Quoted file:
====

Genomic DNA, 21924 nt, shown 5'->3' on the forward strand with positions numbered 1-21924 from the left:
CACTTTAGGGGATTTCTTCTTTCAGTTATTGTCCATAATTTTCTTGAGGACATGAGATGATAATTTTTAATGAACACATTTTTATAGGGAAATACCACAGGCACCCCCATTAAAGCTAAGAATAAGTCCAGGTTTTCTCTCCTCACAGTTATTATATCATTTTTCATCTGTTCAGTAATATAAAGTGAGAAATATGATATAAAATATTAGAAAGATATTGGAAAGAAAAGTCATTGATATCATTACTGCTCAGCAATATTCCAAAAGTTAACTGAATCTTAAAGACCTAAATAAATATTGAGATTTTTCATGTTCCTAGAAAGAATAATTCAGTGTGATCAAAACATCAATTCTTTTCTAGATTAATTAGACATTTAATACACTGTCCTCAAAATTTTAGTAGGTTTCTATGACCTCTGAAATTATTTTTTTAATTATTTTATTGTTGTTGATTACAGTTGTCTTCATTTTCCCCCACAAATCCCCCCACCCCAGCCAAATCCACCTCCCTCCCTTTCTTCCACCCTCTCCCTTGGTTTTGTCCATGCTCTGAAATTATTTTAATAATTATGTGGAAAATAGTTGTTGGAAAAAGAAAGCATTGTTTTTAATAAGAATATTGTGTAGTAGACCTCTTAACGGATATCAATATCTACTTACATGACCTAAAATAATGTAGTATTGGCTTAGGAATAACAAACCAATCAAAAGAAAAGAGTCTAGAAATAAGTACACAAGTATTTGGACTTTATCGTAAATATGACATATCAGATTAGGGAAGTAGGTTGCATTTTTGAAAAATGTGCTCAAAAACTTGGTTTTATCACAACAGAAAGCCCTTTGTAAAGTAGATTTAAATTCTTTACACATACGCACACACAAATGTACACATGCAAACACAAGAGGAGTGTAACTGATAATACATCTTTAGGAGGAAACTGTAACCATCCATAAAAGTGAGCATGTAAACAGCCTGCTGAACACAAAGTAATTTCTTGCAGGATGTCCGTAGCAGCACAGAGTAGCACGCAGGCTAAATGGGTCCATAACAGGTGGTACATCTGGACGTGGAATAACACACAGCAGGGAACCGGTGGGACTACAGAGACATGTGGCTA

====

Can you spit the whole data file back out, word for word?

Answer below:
Genomic DNA, 21924 nt, shown 5'->3' on the forward strand with positions numbered 1-21924 from the left:
CACTTTAGGGGATTTCTTCTTTCAGTTATTGTCCATAATTTTCTTGAGGACATGAGATGATAATTTTTAATGAACACATTTTTATAGGGAAATACCACAGGCACCCCCATTAAAGCTAAGAATAAGTCCAGGTTTTCTCTCCTCACAGTTATTATATCATTTTTCATCTGTTCAGTAATATAAAGTGAGAAATATGATATAAAATATTAGAAAGATATTGGAAAGAAAAGTCATTGATATCATTACTGCTCAGCAATATTCCAAAAGTTAACTGAATCTTAAAGACCTAAATAAATATTGAGATTTTTCATGTTCCTAGAAAGAATAATTCAGTGTGATCAAAACATCAATTCTTTTCTAGATTAATTAGACATTTAATACACTGTCCTCAAAATTTTAGTAGGTTTCTATGACCTCTGAAATTATTTTTTTAATTATTTTATTGTTGTTGATTACAGTTGTCTTCATTTTCCCCCACAAATCCCCCCACCCCAGCCAAATCCACCTCCCTCCCTTTCTTCCACCCTCTCCCTTGGTTTTGTCCATGCTCTGAAATTATTTTAATAATTATGTGGAAAATAGTTGTTGGAAAAAGAAAGCATTGTTTTTAATAAGAATATTGTGTAGTAGACCTCTTAACGGATATCAATATCTACTTACATGACCTAAAATAATGTAGTATTGGCTTAGGAATAACAAACCAATCAAAAGAAAAGAGTCTAGAAATAAGTACACAAGTATTTGGACTTTATCGTAAATATGACATATCAGATTAGGGAAGTAGGTTGCATTTTTGAAAAATGTGCTCAAAAACTTGGTTTTATCACAACAGAAAGCCCTTTGTAAAGTAGATTTAAATTCTTTACACATACGCACACACAAATGTACACATGCAAACACAAGAGGAGTGTAACTGATAATACATCTTTAGGAGGAAACTGTAACCATCCATAAAAGTGAGCATGTAAACAGCCTGCTGAACACAAAGTAATTTCTTGCAGGATGTCCGTAGCAGCACAGAGTAGCACGCAGGCTAAATGGGTCCATAACAGGTGGTACATCTGGACGTGGAATAACACACAGCAGGGAACCGGTGGGACTACAGAGACATGTGGCTA